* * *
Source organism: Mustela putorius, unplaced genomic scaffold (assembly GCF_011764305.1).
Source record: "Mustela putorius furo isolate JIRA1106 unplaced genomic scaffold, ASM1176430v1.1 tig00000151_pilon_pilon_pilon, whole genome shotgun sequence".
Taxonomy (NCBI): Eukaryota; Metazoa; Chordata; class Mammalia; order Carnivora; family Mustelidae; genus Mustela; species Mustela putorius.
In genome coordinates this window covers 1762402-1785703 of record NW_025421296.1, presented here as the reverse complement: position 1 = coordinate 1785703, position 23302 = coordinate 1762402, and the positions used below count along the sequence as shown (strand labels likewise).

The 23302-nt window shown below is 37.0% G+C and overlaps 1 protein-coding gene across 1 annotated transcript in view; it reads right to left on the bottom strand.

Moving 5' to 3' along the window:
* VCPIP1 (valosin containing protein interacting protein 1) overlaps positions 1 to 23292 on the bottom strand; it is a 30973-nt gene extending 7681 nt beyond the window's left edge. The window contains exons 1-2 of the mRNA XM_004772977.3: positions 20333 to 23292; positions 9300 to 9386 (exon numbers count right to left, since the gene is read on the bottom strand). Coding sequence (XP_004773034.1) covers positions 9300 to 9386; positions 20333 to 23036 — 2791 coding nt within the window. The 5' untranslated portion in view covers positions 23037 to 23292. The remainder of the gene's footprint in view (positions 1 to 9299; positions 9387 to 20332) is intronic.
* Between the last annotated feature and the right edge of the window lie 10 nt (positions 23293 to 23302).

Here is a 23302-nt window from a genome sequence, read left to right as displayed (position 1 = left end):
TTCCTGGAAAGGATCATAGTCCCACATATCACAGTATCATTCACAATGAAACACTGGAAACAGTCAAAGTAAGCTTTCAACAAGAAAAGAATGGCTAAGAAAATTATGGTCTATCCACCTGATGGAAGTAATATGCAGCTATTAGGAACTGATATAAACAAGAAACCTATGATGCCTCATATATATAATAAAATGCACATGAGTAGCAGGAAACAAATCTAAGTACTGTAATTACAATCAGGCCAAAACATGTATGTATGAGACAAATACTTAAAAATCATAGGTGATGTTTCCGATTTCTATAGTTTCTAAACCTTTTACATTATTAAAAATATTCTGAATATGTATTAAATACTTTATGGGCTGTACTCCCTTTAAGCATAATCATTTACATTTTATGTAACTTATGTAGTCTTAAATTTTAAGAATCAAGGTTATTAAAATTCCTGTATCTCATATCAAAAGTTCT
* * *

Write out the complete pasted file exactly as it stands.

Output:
Source organism: Mustela putorius, unplaced genomic scaffold (assembly GCF_011764305.1).
Source record: "Mustela putorius furo isolate JIRA1106 unplaced genomic scaffold, ASM1176430v1.1 tig00000151_pilon_pilon_pilon, whole genome shotgun sequence".
Taxonomy (NCBI): Eukaryota; Metazoa; Chordata; class Mammalia; order Carnivora; family Mustelidae; genus Mustela; species Mustela putorius.
In genome coordinates this window covers 1762402-1785703 of record NW_025421296.1, presented here as the reverse complement: position 1 = coordinate 1785703, position 23302 = coordinate 1762402, and the positions used below count along the sequence as shown (strand labels likewise).

The 23302-nt window shown below is 37.0% G+C and overlaps 1 protein-coding gene across 1 annotated transcript in view; it reads right to left on the bottom strand.

Moving 5' to 3' along the window:
* VCPIP1 (valosin containing protein interacting protein 1) overlaps positions 1 to 23292 on the bottom strand; it is a 30973-nt gene extending 7681 nt beyond the window's left edge. The window contains exons 1-2 of the mRNA XM_004772977.3: positions 20333 to 23292; positions 9300 to 9386 (exon numbers count right to left, since the gene is read on the bottom strand). Coding sequence (XP_004773034.1) covers positions 9300 to 9386; positions 20333 to 23036 — 2791 coding nt within the window. The 5' untranslated portion in view covers positions 23037 to 23292. The remainder of the gene's footprint in view (positions 1 to 9299; positions 9387 to 20332) is intronic.
* Between the last annotated feature and the right edge of the window lie 10 nt (positions 23293 to 23302).

Here is a 23302-nt window from a genome sequence, read left to right as displayed (position 1 = left end):
TTCCTGGAAAGGATCATAGTCCCACATATCACAGTATCATTCACAATGAAACACTGGAAACAGTCAAAGTAAGCTTTCAACAAGAAAAGAATGGCTAAGAAAATTATGGTCTATCCACCTGATGGAAGTAATATGCAGCTATTAGGAACTGATATAAACAAGAAACCTATGATGCCTCATATATATAATAAAATGCACATGAGTAGCAGGAAACAAATCTAAGTACTGTAATTACAATCAGGCCAAAACATGTATGTATGAGACAAATACTTAAAAATCATAGGTGATGTTTCCGATTTCTATAGTTTCTAAACCTTTTACATTATTAAAAATATTCTGAATATGTATTAAATACTTTATGGGCTGTACTCCCTTTAAGCATAATCATTTACATTTTATGTAACTTATGTAGTCTTAAATTTTAAGAATCAAGGTTATTAAAATTCCTGTATCTCATATCAAAAGTTCT